How the number of hours you sleep affects your brain health

ANDn adults over 70, the number of hours slept can influence the health and functioning of the brain, according to research published in the journal JAMA Neurology and cited by CNN.

The researchers explain that interrupted sleep is a common element that affects older people and is directly linked to changes in cognitive function, particularly with regard to the mental capacity to learn, think, reason, solve problems, make decisions, remember and pay attention.

According to the study, CNN explains, age-related sleep changes were also linked to premature signs of dementia and Alzheimer’s disease, depression and heart disease. As such, the researchers looked at potential links between sleep duration, demographic and lifestyle factors, subjective and objective cognitive function, and levels of beta amyloid, which is a marker of Alzheimer’s disease.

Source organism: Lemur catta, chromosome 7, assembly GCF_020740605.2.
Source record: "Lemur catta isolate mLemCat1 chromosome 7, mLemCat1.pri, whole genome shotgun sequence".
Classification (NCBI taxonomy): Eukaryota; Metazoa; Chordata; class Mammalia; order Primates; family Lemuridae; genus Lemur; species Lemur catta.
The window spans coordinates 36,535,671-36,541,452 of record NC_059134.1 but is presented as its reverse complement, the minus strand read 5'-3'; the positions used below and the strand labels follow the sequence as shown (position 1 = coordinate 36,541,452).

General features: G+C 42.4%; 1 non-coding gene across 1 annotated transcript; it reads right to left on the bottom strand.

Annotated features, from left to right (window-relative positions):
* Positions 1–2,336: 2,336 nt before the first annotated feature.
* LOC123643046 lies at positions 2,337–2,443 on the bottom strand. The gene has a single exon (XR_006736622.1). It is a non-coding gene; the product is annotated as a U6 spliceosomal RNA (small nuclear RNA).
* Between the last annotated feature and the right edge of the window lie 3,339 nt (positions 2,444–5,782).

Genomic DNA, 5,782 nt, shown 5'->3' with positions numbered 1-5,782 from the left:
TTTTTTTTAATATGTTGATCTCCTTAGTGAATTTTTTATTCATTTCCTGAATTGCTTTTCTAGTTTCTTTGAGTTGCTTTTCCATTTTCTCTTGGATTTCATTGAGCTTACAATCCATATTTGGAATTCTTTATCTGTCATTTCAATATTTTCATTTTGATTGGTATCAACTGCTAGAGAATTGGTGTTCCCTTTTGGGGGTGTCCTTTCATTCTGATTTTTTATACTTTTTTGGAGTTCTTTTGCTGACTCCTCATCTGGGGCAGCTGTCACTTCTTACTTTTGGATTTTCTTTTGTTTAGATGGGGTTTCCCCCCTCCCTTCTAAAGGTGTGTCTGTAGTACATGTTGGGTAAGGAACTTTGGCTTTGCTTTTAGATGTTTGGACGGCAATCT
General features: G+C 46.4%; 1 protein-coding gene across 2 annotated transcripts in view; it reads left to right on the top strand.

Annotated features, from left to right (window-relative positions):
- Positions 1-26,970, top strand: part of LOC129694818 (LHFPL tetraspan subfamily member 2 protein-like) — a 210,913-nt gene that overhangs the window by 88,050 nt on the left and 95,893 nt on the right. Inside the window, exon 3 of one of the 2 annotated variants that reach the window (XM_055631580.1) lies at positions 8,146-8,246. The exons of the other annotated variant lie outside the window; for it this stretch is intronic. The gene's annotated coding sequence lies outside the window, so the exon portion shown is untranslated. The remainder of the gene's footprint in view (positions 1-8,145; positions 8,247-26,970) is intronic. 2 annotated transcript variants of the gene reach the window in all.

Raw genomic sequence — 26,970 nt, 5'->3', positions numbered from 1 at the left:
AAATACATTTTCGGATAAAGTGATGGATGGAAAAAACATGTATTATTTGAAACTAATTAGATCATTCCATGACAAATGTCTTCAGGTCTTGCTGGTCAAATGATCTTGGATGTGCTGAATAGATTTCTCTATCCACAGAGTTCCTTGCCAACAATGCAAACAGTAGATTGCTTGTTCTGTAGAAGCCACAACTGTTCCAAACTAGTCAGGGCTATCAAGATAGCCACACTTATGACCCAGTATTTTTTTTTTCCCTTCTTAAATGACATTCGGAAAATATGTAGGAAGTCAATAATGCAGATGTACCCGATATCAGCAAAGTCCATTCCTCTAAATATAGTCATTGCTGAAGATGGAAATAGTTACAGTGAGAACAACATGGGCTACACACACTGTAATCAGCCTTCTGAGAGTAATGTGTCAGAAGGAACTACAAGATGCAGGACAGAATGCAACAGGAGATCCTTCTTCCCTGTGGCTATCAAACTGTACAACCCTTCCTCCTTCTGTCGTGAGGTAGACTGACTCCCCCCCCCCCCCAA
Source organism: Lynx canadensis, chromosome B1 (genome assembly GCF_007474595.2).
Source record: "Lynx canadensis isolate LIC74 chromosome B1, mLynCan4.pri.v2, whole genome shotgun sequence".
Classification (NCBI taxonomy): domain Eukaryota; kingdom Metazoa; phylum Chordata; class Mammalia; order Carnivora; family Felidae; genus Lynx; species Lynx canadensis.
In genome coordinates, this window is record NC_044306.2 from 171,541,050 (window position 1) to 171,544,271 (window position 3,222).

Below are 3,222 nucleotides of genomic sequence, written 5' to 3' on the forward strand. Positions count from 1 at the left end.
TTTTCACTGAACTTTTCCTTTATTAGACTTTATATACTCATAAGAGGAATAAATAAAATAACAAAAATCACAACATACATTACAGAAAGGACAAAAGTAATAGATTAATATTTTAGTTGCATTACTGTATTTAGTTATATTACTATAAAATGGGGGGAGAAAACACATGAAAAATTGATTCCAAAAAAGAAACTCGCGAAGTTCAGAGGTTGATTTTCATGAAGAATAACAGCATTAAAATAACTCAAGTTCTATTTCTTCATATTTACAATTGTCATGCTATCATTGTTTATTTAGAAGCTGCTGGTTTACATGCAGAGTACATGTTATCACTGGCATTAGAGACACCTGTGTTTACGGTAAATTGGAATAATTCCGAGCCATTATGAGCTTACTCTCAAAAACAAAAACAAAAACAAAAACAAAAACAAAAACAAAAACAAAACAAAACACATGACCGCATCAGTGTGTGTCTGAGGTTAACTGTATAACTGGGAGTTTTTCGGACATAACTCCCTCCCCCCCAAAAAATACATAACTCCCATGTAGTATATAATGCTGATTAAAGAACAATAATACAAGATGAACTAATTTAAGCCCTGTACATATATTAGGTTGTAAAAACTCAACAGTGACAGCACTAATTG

Also Read: Experience Reveals Why Sleeping More Is Not Always Beneficial

Volunteers who reported constantly experiencing a brief period of sleep, between six hours or less, had higher rates of beta amyloid, which “greatly increases” the risk of dementia, Joe Winer, lead author of the work, postdoctoral researcher at Stanford University, USA. Compared to volunteers who reported sleeping between seven and eight hours of sleep per night.

Additionally, the elderly with sleep deficits also performed moderately to notoriously worse on tests used in this age group to assess cognitive abilities.

On the other hand, sleeping a lot, from nine to more hours, was also associated with weaker executive functions, although these individuals did not have higher levels of beta amyloid.

“The main lesson is that it’s important to maintain healthy sleep at the end of life,” explained Winer.

“In addition, both people who sleep too little and people who sleep too much had higher body mass index and more depressive symptoms.”

In other words, according to the researcher, findings indicate that too few or too many hours of rest can lead to the development of underlying disease processes.

Read Also: Dementia can also arise in young adults, study warns

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